How do we calculate the price of gold per ounce?

We calculate the current price of gold using industry-leading data to ensure that you always have the accurate information needed to make sound buying or selling decisions.

Why does gold price history matter?

Paying attention to gold price history is crucial for a number of different reasons. Primarily, gold price history is important for determining the current trend. Too many new gold buyers rely on the gold spot price and immediate fluctuations to determine whether they should buy or sell. However, gold is best used in a longer term fashion, and gold price history helps you determine whether the overall trend is up, down or flat. Only by analyzing gold price history can you make an accurate determination of movement and then choose to take action or wait.

Is the gold spot price the cost I’ll pay to buy an ounce of gold?

No, you will not pay the gold spot price. The spot price does not apply to physical bullion investors, and does not include any dealer premiums or other charges. When you buy bullion from a dealer, you’ll pay a markup, which can vary from one dealer to another. Dealers buy at or slightly over the spot price from mints, and then add on premium to ensure they are able to make a profit. However, the spot price of gold is important to know because it allows you to determine whether or not you’re paying a fair price with the dealer you ultimately choose. The amount between what the dealer paid, and what you’re paying is the dealer’s profit margin.

What is the ounce of gold price?

The gold spot price is also the ounce of gold price. The spot price is the value of one troy ounce of gold. However, understand that gold is not always sold by the ounce, although that is one of the most common methods. Gold can also be sold by the gram and by the kilo (kilo bars are generally thought of for banks, governments and financial institutions due to the significant cost here). So, by knowing the gold price by ounce, you know the baseline of what you’ll pay for one troy ounce of .999 fine gold from a dealer (plus that dealer’s markup for profit). By shopping around with different dealers, you’ll find different prices which reflect varying markup amounts.

How does the gold bar price vary from the ounce of gold price?

Gold is available in many different forms, including coins, bars and more. The gold bar price will vary depending on the amount of gold in the bar. If the bar contains one ounce of gold, the price will be the same as the ounce of gold price for coins or other similar items. However, if the bar contains more or less gold, the price will vary. For instance, a one gram gold bar will not cost the same as an ounce of gold. Make sure to know the exact amount of gold contained in any bar or coin before purchasing to ensure that you’re paying a fair price.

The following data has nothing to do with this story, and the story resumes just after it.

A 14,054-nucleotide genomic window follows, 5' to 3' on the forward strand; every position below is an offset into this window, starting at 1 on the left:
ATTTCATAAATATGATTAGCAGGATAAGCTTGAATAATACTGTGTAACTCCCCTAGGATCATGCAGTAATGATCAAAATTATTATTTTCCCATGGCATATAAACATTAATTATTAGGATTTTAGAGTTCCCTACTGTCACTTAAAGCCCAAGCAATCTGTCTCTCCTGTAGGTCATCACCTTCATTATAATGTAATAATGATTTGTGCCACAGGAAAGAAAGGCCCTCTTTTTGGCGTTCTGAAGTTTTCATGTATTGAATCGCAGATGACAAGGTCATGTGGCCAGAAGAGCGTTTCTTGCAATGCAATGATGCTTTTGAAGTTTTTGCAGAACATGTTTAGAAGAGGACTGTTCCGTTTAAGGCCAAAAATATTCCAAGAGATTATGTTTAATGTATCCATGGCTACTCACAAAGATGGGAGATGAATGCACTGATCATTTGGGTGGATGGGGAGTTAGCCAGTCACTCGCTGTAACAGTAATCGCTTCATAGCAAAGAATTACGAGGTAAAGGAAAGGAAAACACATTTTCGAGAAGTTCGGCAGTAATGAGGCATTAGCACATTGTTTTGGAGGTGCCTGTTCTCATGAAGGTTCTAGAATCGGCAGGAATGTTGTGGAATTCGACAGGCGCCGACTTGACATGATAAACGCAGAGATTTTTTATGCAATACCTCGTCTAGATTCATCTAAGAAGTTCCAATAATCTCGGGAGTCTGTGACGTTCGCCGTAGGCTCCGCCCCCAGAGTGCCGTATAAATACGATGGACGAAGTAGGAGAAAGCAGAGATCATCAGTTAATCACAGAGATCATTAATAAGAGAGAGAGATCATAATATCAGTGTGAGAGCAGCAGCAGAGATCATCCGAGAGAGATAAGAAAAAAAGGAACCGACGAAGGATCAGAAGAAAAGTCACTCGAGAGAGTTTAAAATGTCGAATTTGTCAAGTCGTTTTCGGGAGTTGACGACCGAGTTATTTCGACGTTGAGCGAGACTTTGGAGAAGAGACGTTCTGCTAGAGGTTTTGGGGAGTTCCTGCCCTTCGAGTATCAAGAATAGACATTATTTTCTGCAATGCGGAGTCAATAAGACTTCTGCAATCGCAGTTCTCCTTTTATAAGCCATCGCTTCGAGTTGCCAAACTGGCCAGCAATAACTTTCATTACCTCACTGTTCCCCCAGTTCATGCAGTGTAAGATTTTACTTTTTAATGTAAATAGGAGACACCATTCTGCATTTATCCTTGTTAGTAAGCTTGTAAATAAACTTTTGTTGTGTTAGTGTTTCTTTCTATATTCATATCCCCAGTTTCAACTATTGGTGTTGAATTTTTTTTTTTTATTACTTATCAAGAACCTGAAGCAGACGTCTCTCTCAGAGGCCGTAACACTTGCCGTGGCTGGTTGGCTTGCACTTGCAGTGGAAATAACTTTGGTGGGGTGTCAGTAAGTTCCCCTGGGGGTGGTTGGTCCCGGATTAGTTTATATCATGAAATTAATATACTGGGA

What currency are gold prices per ounce offered in?

The US dollar is the standard for international trade, and gold is always traded in US dollars. Even if you’re buying in another nation, the dealer will have paid for the gold in the equivalent amount of US dollars, and then simply translated the price to the currency of the nation in question. For instance, a dealer might offer an ounce of gold in pounds sterling, and you might pay for that gold in pounds; however, the dealer originally paid for it in US dollars. All gold transactions hinge on the value of the US dollar, no matter where the sale is taking place around the world.

Is today’s gold price the same in all nations?

Today’s gold price is ultimately the same in all countries around the world. The spot price is set and then converted into other currencies. So, while you might pay more of a particular currency for an ounce of gold in another area of the world, the actual value in US dollars would be the same. If today’s gold price were different in various areas, there would be an opportunity for arbitrage, and that is not acceptable in the gold market, unlike other financial markets like the Forex.

What Factors Affect The Gold Price?

Spend any amount of time studying gold prices and you’ll notice that it changes quite frequently. It can change by the hour, or even by the minute in some instances. It is important to understand the various factors that affect the gold price so that you can study gold price charts including gold price history for a longer period to determine whether now is the right time to make your move. This applies whether you’re buying, selling or holding gold. Let’s consider some of the more important factors that affect the gold rate today.

What common factors influence the gold price?

The gold price is affected by a very wide range of factors. This is due to the nature of gold – it’s both a store of value, and a commodity. For instance, supply and demand will affect the gold price in the USA, as well as around the world. If a new gold mine opens and the supply suddenly exceeds demand, then prices should fall. If a gold mine is exhausted and demand remains high, prices should rise. However, other factors that affect gold bullion prices include mint fees, fluctuations in currency, the state of the world’s economy and geopolitical challenges. So, there might be plenty of gold available, but if an unstable situation prevents a mine from transporting the gold out of the country, prices could go up. If the currency in one country becomes devalued to a significant extent, the local price for gold could rise as well.